Taking CGI to the Sky
The practical effects and cinematography behind Top Gun: Maverick was an instant highlight of this heart-pounding Hollywood blockbuster film. But to add more layers of realism to those outstanding aerial shots, VFX Supervisor Ryan Tudhope and the team at Method Studios partnered with the camera department, aerial coordinators and the United States Navy to film extensive air-to-air and ground-to-air footage of real jets. They captured over 800 hours of aerial stunts, mounts and plates to provide their team with a practical foundation for the visual effects work.
The Top Gun: Maverick team implemented various VFX techniques, creating a surprising 2,400 VFX shots for the movie. The visual effects included creating and adding CG planes in scenes, as well as adding missiles, smoke and explosions in various action sequences. The invisible nature of the visual effects in Top Gun: Maverick make it a top contender for the Academy Award for Best Visual Effects.
A New Swimlane for Underwater Worlds
In Black Panther: Wakanda Forever, Wētā FX further demonstrated its leadership in creating photorealistic underwater sequences. Chris White, visual effects supervisor for the film, was tasked with creating the Mesoamerican-inspired Talokan underwater kingdom.
To get a realistic look for the characters in this undersea world, Wētā used a combination of live-action sequences shot in water tanks and dry-for-wet shots that helped capture realistic underwater motion for the characters, clothes and hair.
Wētā also reflected how various skin tones would react to light with the added complexity of a murky underwater environment. The bar for realistic water simulation has once again been raised by Wētā FX in Blank Panther: Wakanda Forever.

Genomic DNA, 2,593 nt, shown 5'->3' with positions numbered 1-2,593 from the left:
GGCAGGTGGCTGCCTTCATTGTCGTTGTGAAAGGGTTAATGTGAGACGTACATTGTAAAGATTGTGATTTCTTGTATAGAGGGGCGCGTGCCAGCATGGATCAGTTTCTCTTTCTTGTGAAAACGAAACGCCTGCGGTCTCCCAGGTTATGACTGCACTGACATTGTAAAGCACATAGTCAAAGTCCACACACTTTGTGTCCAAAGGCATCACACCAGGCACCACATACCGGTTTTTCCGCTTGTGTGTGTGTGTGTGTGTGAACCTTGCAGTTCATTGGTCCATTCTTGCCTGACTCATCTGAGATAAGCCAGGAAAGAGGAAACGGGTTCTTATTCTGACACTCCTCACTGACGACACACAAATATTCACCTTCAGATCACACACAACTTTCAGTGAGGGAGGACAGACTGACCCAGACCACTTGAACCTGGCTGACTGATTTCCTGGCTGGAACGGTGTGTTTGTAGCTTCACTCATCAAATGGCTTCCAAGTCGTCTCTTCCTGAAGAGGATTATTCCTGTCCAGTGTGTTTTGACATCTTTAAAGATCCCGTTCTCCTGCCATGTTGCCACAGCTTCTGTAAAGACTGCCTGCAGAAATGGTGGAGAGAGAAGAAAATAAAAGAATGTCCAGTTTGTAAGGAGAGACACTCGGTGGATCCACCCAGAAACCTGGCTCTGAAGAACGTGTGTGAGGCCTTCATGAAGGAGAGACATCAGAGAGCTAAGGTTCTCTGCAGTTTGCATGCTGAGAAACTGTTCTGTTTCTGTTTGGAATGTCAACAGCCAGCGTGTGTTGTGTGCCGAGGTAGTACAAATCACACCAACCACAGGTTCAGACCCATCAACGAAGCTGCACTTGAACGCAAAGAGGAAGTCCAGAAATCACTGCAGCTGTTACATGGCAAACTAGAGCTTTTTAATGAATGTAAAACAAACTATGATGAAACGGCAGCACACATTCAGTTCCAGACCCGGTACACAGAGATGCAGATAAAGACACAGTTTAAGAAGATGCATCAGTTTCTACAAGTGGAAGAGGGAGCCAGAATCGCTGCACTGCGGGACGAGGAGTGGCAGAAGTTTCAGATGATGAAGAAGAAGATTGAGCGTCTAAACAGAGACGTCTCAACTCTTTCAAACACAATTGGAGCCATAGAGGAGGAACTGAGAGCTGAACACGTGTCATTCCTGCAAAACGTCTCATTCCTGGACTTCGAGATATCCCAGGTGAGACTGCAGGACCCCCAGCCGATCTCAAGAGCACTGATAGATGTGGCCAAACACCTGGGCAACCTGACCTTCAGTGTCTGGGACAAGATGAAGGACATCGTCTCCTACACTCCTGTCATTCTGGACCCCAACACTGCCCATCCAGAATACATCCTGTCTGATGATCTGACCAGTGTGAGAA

All Action on the VFX Front
Movie magic is made when visual effects are so seamless that the audience remains completely immersed in the story, not realizing that what they’re seeing is an effect. This is how VFX supervisor Markus Frank and production company Cine Chromatix earned their Best Visual Effects nomination for All Quiet on the Western Front.
To authentically tell the story of two young soldiers during World War I, Cine Chromatix and the film’s visual effects teams focused on the fine details needed to craft VFX that are hidden in plain sight.
The result is stunning. Even after watching Cine Chromatix’s VFX breakdown reel for the film, viewers may find themselves scrubbing back and forth to decipher fact from fiction.
See How Oscar-Nominated VFX Are Created at GTC
NVIDIA congratulates all of this year’s nominees for the Academy Award for Best Visual Effects.
Learn more about visual effects, AI, virtual production and animation at NVIDIA GTC, a global technology conference taking place online March 20-23. Register for free and hear from industry luminaries creating stunning visuals in film and TV. Check out all the media and entertainment sessions at GTC.
Featured image courtesy of 20th Century Studios.